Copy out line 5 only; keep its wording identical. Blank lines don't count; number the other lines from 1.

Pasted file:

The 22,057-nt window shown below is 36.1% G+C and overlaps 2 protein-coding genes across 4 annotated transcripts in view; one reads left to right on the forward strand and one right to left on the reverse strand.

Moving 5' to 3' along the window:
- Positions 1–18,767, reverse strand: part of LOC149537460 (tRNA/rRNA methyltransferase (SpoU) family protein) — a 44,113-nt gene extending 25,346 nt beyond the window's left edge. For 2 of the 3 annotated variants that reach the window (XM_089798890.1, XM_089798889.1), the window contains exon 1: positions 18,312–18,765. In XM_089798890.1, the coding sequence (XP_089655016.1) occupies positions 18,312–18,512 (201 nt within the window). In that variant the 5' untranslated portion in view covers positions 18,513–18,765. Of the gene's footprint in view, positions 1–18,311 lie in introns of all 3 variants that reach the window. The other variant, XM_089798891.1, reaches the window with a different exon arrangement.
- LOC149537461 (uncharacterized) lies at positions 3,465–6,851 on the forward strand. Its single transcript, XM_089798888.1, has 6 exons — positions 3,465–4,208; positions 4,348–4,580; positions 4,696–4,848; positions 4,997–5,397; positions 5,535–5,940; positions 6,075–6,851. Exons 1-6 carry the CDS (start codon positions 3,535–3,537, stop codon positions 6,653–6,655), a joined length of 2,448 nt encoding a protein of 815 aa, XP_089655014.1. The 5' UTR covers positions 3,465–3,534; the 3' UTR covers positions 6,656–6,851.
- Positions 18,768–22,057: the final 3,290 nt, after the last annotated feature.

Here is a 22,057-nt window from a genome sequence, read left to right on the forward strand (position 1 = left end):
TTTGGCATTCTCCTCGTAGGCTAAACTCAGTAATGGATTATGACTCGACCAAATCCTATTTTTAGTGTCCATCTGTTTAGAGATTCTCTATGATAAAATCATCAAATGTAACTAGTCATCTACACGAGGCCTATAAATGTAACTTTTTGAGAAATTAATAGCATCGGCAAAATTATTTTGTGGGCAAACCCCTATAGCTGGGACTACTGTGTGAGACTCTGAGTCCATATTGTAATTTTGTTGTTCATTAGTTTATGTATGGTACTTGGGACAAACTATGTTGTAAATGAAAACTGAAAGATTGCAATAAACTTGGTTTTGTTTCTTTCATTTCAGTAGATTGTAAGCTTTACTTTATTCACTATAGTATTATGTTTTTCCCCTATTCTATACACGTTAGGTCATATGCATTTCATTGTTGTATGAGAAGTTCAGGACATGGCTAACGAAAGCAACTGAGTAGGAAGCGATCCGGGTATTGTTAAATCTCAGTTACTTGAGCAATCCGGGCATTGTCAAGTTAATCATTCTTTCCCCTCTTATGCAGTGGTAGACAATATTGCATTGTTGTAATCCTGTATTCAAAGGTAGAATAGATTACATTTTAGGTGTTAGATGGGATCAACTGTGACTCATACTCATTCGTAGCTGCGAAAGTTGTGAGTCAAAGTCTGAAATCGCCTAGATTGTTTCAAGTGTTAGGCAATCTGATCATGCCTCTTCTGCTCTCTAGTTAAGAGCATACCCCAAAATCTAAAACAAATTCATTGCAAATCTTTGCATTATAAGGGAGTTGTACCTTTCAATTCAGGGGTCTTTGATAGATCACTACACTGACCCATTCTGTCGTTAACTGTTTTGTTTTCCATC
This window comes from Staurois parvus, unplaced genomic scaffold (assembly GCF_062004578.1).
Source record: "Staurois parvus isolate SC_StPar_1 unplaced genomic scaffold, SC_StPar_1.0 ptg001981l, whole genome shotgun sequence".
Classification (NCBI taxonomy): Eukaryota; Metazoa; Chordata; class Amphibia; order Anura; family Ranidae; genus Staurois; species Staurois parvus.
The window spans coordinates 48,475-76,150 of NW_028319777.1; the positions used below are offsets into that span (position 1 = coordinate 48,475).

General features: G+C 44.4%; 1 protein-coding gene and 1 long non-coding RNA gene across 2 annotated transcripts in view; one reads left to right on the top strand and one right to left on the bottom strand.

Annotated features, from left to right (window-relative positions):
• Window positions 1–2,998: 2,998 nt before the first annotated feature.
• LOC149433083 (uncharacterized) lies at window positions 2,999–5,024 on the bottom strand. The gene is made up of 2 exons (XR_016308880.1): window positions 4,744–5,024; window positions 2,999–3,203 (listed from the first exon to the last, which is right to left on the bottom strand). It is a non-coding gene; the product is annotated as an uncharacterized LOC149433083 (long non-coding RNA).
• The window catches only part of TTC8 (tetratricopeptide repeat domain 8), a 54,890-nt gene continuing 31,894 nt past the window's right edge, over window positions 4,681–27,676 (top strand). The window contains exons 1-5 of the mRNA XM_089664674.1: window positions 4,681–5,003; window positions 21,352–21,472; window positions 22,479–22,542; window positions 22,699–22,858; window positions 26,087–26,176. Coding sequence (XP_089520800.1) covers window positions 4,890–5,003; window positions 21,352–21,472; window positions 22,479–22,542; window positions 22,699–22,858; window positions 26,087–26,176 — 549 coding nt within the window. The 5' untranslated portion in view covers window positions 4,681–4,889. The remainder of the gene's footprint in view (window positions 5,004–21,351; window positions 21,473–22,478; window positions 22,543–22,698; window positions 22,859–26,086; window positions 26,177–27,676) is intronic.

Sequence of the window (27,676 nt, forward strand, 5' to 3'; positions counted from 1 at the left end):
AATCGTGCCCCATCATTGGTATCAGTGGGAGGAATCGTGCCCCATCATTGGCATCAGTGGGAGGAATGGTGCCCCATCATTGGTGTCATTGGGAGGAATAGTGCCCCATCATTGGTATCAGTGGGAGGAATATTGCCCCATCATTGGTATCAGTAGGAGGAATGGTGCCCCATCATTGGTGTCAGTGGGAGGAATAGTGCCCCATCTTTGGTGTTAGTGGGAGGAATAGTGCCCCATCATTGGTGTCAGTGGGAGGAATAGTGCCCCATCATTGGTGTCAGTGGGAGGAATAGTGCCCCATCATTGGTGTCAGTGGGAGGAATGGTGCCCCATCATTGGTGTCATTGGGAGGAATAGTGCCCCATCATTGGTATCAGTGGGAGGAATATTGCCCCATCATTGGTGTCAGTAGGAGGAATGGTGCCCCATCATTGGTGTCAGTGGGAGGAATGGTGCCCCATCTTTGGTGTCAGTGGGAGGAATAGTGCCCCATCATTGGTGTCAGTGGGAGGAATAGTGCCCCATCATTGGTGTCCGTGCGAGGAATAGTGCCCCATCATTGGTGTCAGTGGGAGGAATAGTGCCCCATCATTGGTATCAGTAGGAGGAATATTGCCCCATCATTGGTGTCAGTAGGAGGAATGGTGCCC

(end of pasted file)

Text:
- Positions 18,768–22,057: the final 3,290 nt, after the last annotated feature.